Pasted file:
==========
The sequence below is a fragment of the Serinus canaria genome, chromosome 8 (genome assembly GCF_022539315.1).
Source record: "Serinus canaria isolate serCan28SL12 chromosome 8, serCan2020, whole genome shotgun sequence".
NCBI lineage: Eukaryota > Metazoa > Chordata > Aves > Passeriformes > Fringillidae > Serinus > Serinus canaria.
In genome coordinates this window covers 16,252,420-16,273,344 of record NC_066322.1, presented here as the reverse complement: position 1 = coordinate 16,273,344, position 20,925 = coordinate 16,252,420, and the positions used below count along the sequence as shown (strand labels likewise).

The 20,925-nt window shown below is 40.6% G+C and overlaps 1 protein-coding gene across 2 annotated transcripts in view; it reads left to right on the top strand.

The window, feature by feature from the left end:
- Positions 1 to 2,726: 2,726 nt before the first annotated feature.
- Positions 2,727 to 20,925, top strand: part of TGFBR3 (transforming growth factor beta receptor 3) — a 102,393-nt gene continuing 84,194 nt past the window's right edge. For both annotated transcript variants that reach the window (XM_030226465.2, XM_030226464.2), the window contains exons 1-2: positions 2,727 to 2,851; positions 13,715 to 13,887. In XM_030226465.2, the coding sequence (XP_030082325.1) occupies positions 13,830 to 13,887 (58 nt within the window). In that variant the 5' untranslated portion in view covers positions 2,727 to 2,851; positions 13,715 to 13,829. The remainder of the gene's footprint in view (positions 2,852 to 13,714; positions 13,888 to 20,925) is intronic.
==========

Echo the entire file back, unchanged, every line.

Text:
The sequence below is a fragment of the Serinus canaria genome, chromosome 8 (genome assembly GCF_022539315.1).
Source record: "Serinus canaria isolate serCan28SL12 chromosome 8, serCan2020, whole genome shotgun sequence".
NCBI lineage: Eukaryota > Metazoa > Chordata > Aves > Passeriformes > Fringillidae > Serinus > Serinus canaria.
In genome coordinates this window covers 16,252,420-16,273,344 of record NC_066322.1, presented here as the reverse complement: position 1 = coordinate 16,273,344, position 20,925 = coordinate 16,252,420, and the positions used below count along the sequence as shown (strand labels likewise).

The 20,925-nt window shown below is 40.6% G+C and overlaps 1 protein-coding gene across 2 annotated transcripts in view; it reads left to right on the top strand.

The window, feature by feature from the left end:
- Positions 1 to 2,726: 2,726 nt before the first annotated feature.
- Positions 2,727 to 20,925, top strand: part of TGFBR3 (transforming growth factor beta receptor 3) — a 102,393-nt gene continuing 84,194 nt past the window's right edge. For both annotated transcript variants that reach the window (XM_030226465.2, XM_030226464.2), the window contains exons 1-2: positions 2,727 to 2,851; positions 13,715 to 13,887. In XM_030226465.2, the coding sequence (XP_030082325.1) occupies positions 13,830 to 13,887 (58 nt within the window). In that variant the 5' untranslated portion in view covers positions 2,727 to 2,851; positions 13,715 to 13,829. The remainder of the gene's footprint in view (positions 2,852 to 13,714; positions 13,888 to 20,925) is intronic.